Jerusalem (AsiaNews) – The overwhelming majority of Palestinians, 88.2 per cent, is in favour of a truce with Israel; 73.6 per cent is in favour of peace negotiations with the Jewish State; yet 39.3 per cent supports continued rocket firing at Israeli cities. Only 33.3 per cent believes that by the time their children are grown up there will be peace between Israelis and Palestinians.
These are the most significant results from a survey sent to AsiaNews that was carried out on 25 January and released yesterday by the Palestinian Center for Public Opinion (PCPO), an independent public opinion research firm that surveys Palestinian public opinion since 1994, and is run by Nabil Kukali, a Christian, who also teaches at Hebron University, in West Bank.
Most respondents laid the blame for the recent war in Gaza on Israel (54.4 per cent); only 14.5 per cent blamed Hamas. Another 13 per cent says the United States was responsible; 7.6 per cent said Fatah was; and 4.8 per pointed the finger at Iran.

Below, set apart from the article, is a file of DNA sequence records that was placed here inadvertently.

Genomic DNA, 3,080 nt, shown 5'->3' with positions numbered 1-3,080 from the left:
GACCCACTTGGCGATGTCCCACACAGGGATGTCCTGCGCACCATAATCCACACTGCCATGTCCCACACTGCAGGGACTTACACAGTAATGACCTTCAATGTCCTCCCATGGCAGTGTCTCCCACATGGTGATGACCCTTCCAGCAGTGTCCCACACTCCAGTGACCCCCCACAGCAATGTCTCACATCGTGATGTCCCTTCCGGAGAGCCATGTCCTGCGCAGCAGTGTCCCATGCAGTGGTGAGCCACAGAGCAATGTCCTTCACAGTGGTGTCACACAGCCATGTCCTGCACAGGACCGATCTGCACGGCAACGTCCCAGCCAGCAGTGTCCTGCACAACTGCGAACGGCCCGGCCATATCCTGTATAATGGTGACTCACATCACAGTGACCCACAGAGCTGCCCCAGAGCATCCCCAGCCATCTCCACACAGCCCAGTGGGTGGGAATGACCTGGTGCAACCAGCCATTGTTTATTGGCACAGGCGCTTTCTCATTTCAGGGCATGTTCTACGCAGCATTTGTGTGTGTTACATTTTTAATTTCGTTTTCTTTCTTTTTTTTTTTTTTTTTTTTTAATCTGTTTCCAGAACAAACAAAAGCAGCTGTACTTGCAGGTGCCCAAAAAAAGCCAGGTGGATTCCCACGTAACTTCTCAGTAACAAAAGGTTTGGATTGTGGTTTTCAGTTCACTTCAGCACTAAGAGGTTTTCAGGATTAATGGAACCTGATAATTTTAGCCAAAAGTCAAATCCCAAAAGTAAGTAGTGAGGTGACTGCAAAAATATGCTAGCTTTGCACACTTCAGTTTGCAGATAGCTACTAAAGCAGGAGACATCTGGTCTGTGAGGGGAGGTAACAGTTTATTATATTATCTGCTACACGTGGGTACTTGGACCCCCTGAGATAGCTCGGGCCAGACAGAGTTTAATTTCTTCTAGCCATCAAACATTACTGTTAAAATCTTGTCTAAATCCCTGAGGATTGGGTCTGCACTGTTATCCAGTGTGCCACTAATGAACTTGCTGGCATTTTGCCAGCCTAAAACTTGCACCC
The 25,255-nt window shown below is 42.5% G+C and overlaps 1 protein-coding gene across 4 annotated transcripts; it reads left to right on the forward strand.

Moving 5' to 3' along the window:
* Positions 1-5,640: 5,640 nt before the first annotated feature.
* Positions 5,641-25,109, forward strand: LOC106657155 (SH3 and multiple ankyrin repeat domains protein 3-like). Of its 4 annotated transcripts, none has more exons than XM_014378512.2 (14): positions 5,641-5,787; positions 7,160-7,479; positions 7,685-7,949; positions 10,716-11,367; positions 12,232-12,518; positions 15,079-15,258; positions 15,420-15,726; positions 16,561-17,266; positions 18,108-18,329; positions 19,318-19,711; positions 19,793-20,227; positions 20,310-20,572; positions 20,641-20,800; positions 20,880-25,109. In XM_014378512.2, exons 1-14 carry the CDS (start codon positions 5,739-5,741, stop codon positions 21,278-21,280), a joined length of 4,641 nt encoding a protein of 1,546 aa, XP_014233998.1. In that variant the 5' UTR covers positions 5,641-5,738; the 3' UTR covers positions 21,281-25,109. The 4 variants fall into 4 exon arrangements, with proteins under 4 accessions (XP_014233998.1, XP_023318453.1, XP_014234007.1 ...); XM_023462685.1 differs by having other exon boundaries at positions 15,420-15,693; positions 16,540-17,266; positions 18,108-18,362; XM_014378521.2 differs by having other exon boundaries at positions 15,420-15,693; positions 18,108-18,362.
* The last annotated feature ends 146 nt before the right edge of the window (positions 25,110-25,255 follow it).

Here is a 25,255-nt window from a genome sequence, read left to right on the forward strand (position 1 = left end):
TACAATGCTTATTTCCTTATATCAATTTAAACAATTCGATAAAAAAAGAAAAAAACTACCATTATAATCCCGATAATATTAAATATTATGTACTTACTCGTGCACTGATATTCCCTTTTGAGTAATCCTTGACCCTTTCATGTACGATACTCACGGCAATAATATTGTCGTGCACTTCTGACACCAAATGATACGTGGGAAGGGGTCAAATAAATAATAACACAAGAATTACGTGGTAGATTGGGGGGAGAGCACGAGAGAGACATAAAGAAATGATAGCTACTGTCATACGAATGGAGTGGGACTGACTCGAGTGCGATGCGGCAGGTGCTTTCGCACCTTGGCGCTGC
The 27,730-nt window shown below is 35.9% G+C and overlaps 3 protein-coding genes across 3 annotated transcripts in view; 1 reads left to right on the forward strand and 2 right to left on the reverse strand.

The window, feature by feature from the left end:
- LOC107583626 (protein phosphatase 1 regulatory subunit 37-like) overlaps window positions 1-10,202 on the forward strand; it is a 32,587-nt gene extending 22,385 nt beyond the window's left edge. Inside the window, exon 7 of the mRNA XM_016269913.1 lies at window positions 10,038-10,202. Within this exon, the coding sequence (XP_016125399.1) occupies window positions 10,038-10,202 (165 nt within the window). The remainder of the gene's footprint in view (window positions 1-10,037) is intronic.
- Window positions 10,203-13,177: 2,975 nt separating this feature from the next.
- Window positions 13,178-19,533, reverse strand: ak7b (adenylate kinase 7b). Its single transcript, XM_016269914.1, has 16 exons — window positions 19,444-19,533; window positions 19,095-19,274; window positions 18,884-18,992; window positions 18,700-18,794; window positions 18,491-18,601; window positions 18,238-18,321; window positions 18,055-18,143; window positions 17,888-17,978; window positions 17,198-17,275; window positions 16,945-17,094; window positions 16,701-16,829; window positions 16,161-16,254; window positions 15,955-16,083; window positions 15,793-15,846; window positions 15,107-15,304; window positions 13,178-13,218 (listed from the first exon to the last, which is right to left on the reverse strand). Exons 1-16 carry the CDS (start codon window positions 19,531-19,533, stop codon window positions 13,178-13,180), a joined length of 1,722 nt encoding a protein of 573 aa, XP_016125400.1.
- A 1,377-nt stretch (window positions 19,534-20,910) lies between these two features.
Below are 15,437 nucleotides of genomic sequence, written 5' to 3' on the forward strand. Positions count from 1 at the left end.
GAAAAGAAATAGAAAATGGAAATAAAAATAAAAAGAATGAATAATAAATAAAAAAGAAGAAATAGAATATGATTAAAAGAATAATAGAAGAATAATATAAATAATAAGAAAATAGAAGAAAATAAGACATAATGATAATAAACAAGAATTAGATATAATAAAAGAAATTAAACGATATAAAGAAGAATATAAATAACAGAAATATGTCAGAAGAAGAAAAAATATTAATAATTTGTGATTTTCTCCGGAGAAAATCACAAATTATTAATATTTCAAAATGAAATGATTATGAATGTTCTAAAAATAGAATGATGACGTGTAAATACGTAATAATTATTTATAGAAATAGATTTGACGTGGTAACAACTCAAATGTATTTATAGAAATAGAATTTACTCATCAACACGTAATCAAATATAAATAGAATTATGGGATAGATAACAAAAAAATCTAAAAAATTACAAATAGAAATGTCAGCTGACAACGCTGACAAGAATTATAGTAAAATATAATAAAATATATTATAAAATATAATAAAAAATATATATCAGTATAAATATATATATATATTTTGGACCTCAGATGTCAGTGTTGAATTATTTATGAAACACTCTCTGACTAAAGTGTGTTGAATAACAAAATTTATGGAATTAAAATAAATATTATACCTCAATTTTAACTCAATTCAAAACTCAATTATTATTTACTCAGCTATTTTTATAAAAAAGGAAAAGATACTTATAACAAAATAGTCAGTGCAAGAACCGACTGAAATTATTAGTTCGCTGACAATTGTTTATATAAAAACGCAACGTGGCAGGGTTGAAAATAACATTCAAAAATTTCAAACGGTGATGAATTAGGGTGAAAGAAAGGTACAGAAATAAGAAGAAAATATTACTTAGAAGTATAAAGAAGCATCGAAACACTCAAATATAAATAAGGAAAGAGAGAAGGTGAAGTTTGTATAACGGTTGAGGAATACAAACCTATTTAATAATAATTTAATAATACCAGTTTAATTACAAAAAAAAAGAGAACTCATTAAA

For 54.1 per cent no one won the war; 34.1 per cent said Hamas did; 10.5 said Israel did; and 1.3 per cent believes Fatah won.
For 34.5 per cent Hamas' power has increased a lot or somewhat as a result of the conflict against 26.8 per cent who believes it has decreased. Another 29.7 per cent thinks that it has remained changed.
More than half, 51.3 per cent, of those surveyed believes that the Islamists are taking the country in “the wrong direction.” Fatah too comes in for criticism but not by as much; 46 per cent thinks it is taking the country in the wrong direction.
Never the less, Fatah attracts the support of 40.6 per cent of Palestinians compared to 31.3 per cent for Hamas. Another 2.7 per cent goes to Islamic Jihad and 5.4 per cent to the Popular Front for the Liberation of Palestine.
For most Palestinians the future bodes ill with 61.2 per cent who think things will be bad. Likewise a majority of respondents is quite pessimistic about the economic situation in the territories.
As for their personal situation, 81.4 per cent say they are “worried” or “very worried” about it; especially in relation to security (40.5 per cent), work (28.6 per cent), the future (19.4 per cent), and health (11.5 per cent).